Does the “Bucket Approach” Destroy Wealth?

The “bucket approach” to retirement planning has been routinely adopted by financial planners, ever since it was popularized by Harold Evensky. Clients keep several years of assets in safe, liquid investments, while investing the rest of their portfolio more aggressively. But new research shows that this approach actually destroys a portion of clients’ wealth.

This research comes from Javier Estrada, a professor of financial management at the IESE Business School in Barcelona, Spain. Before we get to Estrada’s research, let’s review how the success and failure of a financial plan is measured using Monte Carlo simulations.

The challenge of measuring failure rates of financial plans

Retiring without sufficient assets to maintain a minimally acceptable lifestyle (which each person defines in their unique way) is an unthinkable outcome. That’s why, when investors are planning for retirement, their most important question is: How much can I plan on withdrawing from my portfolio without having a significant chance of outliving my savings?

The answer generally is expressed in terms of a safe withdrawal rate (SWR) – the percentage of the portfolio you can withdraw the first year with future annual withdrawals adjusted for inflation. While historical returns can provide insight, it’s critical that investors not simply project the past into the future. Current valuation metrics should be used instead.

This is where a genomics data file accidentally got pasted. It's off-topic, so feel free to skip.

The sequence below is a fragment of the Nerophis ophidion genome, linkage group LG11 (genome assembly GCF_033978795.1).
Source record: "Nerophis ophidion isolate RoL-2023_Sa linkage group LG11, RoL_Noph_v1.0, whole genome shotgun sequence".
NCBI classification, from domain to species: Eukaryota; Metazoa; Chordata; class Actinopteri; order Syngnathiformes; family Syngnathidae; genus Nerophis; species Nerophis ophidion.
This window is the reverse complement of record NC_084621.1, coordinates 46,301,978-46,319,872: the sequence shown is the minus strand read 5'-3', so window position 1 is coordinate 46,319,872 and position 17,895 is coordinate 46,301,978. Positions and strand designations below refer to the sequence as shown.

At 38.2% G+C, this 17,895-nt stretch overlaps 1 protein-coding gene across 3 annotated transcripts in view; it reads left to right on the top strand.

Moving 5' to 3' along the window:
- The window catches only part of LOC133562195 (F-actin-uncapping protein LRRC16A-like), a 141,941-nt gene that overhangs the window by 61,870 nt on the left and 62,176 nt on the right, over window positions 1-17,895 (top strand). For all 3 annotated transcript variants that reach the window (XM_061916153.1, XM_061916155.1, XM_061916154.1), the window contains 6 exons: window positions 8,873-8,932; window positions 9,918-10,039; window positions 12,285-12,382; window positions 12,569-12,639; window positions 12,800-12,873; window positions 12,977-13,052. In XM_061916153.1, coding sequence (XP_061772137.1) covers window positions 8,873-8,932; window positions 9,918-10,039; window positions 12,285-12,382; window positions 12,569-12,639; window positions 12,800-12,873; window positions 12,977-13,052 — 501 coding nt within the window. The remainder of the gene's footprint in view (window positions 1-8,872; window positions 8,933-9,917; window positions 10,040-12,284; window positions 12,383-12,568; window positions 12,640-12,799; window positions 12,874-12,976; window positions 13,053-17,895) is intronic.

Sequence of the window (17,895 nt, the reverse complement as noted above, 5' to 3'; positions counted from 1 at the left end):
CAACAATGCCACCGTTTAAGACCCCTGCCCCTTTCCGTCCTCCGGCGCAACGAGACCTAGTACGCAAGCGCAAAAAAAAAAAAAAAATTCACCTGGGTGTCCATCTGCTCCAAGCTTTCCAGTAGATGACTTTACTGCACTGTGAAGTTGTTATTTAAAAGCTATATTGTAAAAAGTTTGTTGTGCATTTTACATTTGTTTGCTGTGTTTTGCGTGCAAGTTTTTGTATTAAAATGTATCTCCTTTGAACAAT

Another problem that must be considered is that investment returns are not constant, and systematic withdrawals during bear markets cause portfolio values to fall to levels from which they may never recover. Over the 26-year period from 1973 through 1999, the S&P 500 Index provided a nominal return of 13.9% a year and a real return of 8.2% a year. With hindsight, you might think that, given the 8.2% real return, it would have been safe to withdraw 7% a year in real terms (that is, take 7% of the portfolio’s starting value and increase the withdrawal by the inflation rate each year). Unfortunately, had you retired at the end of 1972 and followed that strategy, you would have run out of funds within 10 years, by the end of 1982. This was because of “sequence of returns risk.” Adverse returns in the early stages of retirement are particularly harmful; the S&P 500 Index lost almost 40% in the 1973-1974 bear market.

Additionally, investors must address our limited ability to estimate future returns and the fact that the sequence of returns matters a great deal. The way to solve for these problems is to use a Monte Carlo simulator. Monte Carlo simulations require a set of assumptions regarding time horizon, initial investment levels, asset allocation, withdrawals, rate of inflation and, importantly, the distribution of and correlations between annual returns for various asset classes.